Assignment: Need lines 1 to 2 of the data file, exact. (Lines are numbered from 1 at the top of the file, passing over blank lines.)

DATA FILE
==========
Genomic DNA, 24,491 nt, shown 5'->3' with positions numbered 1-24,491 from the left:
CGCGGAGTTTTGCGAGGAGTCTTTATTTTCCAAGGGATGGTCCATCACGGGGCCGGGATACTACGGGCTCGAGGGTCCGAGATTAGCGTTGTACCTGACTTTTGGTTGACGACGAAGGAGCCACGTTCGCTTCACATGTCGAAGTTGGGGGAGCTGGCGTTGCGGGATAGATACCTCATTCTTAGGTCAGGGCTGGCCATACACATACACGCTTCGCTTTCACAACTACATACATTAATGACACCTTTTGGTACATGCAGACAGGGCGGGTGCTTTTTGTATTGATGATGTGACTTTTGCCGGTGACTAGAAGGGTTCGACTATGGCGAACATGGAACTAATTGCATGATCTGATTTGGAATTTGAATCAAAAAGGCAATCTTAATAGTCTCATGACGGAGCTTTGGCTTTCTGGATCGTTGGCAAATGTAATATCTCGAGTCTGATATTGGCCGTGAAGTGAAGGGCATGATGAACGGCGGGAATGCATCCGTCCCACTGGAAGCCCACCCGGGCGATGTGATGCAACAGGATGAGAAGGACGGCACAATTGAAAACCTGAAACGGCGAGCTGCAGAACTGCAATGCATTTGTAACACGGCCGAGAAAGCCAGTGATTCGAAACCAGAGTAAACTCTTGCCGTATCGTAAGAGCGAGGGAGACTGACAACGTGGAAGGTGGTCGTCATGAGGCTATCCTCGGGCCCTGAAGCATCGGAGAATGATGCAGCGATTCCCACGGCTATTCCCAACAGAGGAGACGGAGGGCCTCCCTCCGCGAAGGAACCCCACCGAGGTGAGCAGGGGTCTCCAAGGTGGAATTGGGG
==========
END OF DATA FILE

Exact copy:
Genomic DNA, 24,491 nt, shown 5'->3' with positions numbered 1-24,491 from the left:
CGCGGAGTTTTGCGAGGAGTCTTTATTTTCCAAGGGATGGTCCATCACGGGGCCGGGATACTACGGGCTCGAGGGTCCGAGATTAGCGTTGTACCTGACTTTTGGTTGACGACGAAGGAGCCACGTTCGCTTCACATGTCGAAGTTGGGGGAGCTGGCGTTGCGGGATAGATACCTCATTCTTAGGTCAGGGCTGGCCATACACATACACGCTTCGCTTTCACAACTACATACATTAATGACACCTTTTGGTACATGCAGACAGGGCGGGTGCTTTTTGTATTGATGATGTGACTTTTGCCGGTGACTAGAAGGGTTCGACTATGGCGAACATGGAACTAATTGCATGATCTGATTTGGAATTTGAATCAAAAAGGCAATCTTAATAGTCTCATGACGGAGCTTTGGCTTTCTGGATCGTTGGCAAATGTAATATCTCGAGTCTGATATTGGCCGTGAAGTGAAGGGCATGATGAACGGCGGGAATGCATCCGTCCCACTGGAAGCCCACCCGGGCGATGTGATGCAACAGGATGAGAAGGACGGCACAATTGAAAACCTGAAACGGCGAGCTGCAGAACTGCAATGCATTTGTAACACGGCCGAGAAAGCCAGTGATTCGAAACCAGAGTAAACTCTTGCCGTATCGTAAGAGCGAGGGAGACTGACAACGTGGAAGGTGGTCGTCATGAGGCTATCCTCGGGCCCTGAAGCATCGGAGAATGATGCAGCGATTCCCACGGCTATTCCCAACAGAGGAGACGGAGGGCCTCCCTCCGCGAAGGAACCCCACCGAGGTGAGCAGGGGTCTCCAAGGTGGAATTGGGG